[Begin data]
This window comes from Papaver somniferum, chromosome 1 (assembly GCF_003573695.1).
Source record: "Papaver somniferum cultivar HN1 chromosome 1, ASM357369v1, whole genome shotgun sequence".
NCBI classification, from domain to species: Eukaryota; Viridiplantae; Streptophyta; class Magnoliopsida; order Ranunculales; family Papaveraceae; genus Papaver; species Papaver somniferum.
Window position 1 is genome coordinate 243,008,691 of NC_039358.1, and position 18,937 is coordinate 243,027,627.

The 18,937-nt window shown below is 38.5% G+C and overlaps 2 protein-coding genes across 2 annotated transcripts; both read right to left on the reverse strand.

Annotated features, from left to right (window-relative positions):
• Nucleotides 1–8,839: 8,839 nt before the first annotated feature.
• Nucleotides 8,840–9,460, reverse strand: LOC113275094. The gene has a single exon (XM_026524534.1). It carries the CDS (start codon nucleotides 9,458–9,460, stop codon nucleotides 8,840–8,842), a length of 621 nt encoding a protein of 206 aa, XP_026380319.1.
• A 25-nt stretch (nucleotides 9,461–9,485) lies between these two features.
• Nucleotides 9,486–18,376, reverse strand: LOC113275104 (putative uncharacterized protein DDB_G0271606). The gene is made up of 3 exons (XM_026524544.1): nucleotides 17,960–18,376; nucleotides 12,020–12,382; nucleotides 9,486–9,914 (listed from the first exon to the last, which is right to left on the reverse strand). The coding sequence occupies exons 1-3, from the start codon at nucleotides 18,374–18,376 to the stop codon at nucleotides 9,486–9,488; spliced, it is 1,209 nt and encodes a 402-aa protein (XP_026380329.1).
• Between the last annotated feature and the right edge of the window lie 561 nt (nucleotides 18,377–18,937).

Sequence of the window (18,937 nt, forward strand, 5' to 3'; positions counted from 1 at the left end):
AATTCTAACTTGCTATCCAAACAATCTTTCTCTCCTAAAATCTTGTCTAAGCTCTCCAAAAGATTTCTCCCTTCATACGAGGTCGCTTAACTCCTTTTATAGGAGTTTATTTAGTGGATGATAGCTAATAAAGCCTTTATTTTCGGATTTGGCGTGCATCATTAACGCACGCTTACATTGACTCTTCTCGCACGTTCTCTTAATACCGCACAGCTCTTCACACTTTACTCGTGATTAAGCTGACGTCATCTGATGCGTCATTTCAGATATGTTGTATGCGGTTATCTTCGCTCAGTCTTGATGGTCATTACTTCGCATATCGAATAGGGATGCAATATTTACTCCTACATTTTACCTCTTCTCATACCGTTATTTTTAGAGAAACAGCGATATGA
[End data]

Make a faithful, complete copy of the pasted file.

This window comes from Papaver somniferum, chromosome 1 (assembly GCF_003573695.1).
Source record: "Papaver somniferum cultivar HN1 chromosome 1, ASM357369v1, whole genome shotgun sequence".
NCBI classification, from domain to species: Eukaryota; Viridiplantae; Streptophyta; class Magnoliopsida; order Ranunculales; family Papaveraceae; genus Papaver; species Papaver somniferum.
Window position 1 is genome coordinate 243,008,691 of NC_039358.1, and position 18,937 is coordinate 243,027,627.

The 18,937-nt window shown below is 38.5% G+C and overlaps 2 protein-coding genes across 2 annotated transcripts; both read right to left on the reverse strand.

Annotated features, from left to right (window-relative positions):
• Nucleotides 1–8,839: 8,839 nt before the first annotated feature.
• Nucleotides 8,840–9,460, reverse strand: LOC113275094. The gene has a single exon (XM_026524534.1). It carries the CDS (start codon nucleotides 9,458–9,460, stop codon nucleotides 8,840–8,842), a length of 621 nt encoding a protein of 206 aa, XP_026380319.1.
• A 25-nt stretch (nucleotides 9,461–9,485) lies between these two features.
• Nucleotides 9,486–18,376, reverse strand: LOC113275104 (putative uncharacterized protein DDB_G0271606). The gene is made up of 3 exons (XM_026524544.1): nucleotides 17,960–18,376; nucleotides 12,020–12,382; nucleotides 9,486–9,914 (listed from the first exon to the last, which is right to left on the reverse strand). The coding sequence occupies exons 1-3, from the start codon at nucleotides 18,374–18,376 to the stop codon at nucleotides 9,486–9,488; spliced, it is 1,209 nt and encodes a 402-aa protein (XP_026380329.1).
• Between the last annotated feature and the right edge of the window lie 561 nt (nucleotides 18,377–18,937).

Sequence of the window (18,937 nt, forward strand, 5' to 3'; positions counted from 1 at the left end):
AATTCTAACTTGCTATCCAAACAATCTTTCTCTCCTAAAATCTTGTCTAAGCTCTCCAAAAGATTTCTCCCTTCATACGAGGTCGCTTAACTCCTTTTATAGGAGTTTATTTAGTGGATGATAGCTAATAAAGCCTTTATTTTCGGATTTGGCGTGCATCATTAACGCACGCTTACATTGACTCTTCTCGCACGTTCTCTTAATACCGCACAGCTCTTCACACTTTACTCGTGATTAAGCTGACGTCATCTGATGCGTCATTTCAGATATGTTGTATGCGGTTATCTTCGCTCAGTCTTGATGGTCATTACTTCGCATATCGAATAGGGATGCAATATTTACTCCTACATTTTACCTCTTCTCATACCGTTATTTTTAGAGAAACAGCGATATGA